Supreme Court to Hear Copyright Case on Resale of Works Produced Outside the U.S.
To help pay for school, a mathematics graduate student from Thailand studying in the U.S. asked friends and relatives who lived abroad to buy cheap foreign editions of textbooks and send them to him so he could resell them on eBay. A New York court found that the student had committed copyright infringement and awarded the publisher $75,000 in damages for each book, for a total of $600,000. The Second Circuit upheld the decision. Recently, the Supreme Court agreed to hear the case.
The Supreme Court’s decision is expected to have a significant impact on e-commerce. eBay, along with several large technology trade groups, filed a friend-of-the-court brief, which stated, “The Second Circuit’s rule substantially threatens the increasingly important e-commerce sector of the economy, particularly secondary market e-commerce.”
At issue is whether the first sale doctrine, which allows purchasers of copyrighted works to resell them, applies to works that are produced outside the U.S., but imported into and resold in the U.S. There is a three-way split in how the Circuit Courts have answered this question, with the Second Circuit saying that copyrighted works can never be resold in the U.S. without the permission of the copyright holder, the Ninth Circuit saying that they sometimes can be resold, if the copyright owner authorized a previous sale in the U.S., and the Third Circuit saying that they always can be resold, as long as the copyright holder authorized the original overseas sale.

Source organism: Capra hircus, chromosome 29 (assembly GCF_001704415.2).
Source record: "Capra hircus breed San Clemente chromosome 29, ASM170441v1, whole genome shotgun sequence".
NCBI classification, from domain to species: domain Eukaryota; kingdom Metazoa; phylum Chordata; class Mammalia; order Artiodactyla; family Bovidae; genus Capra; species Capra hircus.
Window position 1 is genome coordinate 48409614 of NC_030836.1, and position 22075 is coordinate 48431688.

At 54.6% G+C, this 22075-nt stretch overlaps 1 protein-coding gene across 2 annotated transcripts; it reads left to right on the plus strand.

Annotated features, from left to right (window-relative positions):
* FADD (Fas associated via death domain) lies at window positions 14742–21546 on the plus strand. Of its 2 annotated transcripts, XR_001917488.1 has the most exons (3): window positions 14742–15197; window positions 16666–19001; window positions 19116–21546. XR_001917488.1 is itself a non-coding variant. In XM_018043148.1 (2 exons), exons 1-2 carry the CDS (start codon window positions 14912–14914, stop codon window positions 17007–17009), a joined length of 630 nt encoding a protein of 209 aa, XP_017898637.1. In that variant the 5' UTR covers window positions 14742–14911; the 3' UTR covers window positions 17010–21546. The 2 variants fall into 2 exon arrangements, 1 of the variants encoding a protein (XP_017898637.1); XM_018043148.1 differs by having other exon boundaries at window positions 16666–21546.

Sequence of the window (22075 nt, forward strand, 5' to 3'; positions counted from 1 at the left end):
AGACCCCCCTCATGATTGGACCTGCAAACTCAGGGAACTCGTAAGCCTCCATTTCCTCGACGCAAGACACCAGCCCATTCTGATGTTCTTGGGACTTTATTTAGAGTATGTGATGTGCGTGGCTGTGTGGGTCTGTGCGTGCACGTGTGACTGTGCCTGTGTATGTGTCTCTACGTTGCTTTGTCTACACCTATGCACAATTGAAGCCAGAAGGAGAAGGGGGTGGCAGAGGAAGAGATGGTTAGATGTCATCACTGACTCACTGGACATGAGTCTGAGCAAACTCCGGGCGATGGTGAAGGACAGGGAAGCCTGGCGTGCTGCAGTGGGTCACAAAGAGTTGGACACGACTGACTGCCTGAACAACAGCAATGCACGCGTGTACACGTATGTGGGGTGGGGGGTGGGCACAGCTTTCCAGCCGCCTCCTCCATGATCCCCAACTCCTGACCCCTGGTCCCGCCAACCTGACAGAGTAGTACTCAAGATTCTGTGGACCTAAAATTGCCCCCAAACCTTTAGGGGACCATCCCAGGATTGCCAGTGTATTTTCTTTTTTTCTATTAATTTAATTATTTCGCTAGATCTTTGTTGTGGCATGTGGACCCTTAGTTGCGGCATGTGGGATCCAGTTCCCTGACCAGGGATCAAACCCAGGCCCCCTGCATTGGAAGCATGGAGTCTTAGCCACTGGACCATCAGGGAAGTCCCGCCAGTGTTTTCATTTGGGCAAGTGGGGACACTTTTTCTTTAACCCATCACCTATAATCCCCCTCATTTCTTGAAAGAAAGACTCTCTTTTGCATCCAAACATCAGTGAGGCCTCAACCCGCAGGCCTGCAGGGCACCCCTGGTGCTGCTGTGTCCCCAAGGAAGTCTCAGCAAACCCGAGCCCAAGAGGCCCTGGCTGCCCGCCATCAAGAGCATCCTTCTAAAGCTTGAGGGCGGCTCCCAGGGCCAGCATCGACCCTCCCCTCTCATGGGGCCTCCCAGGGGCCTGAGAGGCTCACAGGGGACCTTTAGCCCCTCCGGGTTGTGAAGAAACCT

Two years ago, the Supreme Court reviewed the Ninth Circuit’s decision, but the Court split 4-4, with Justice Kagan not voting. She will be participating in this case, though, which will be heard in the fall.
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Tags: Intellectual Property, Trademarks, Patents, Copyright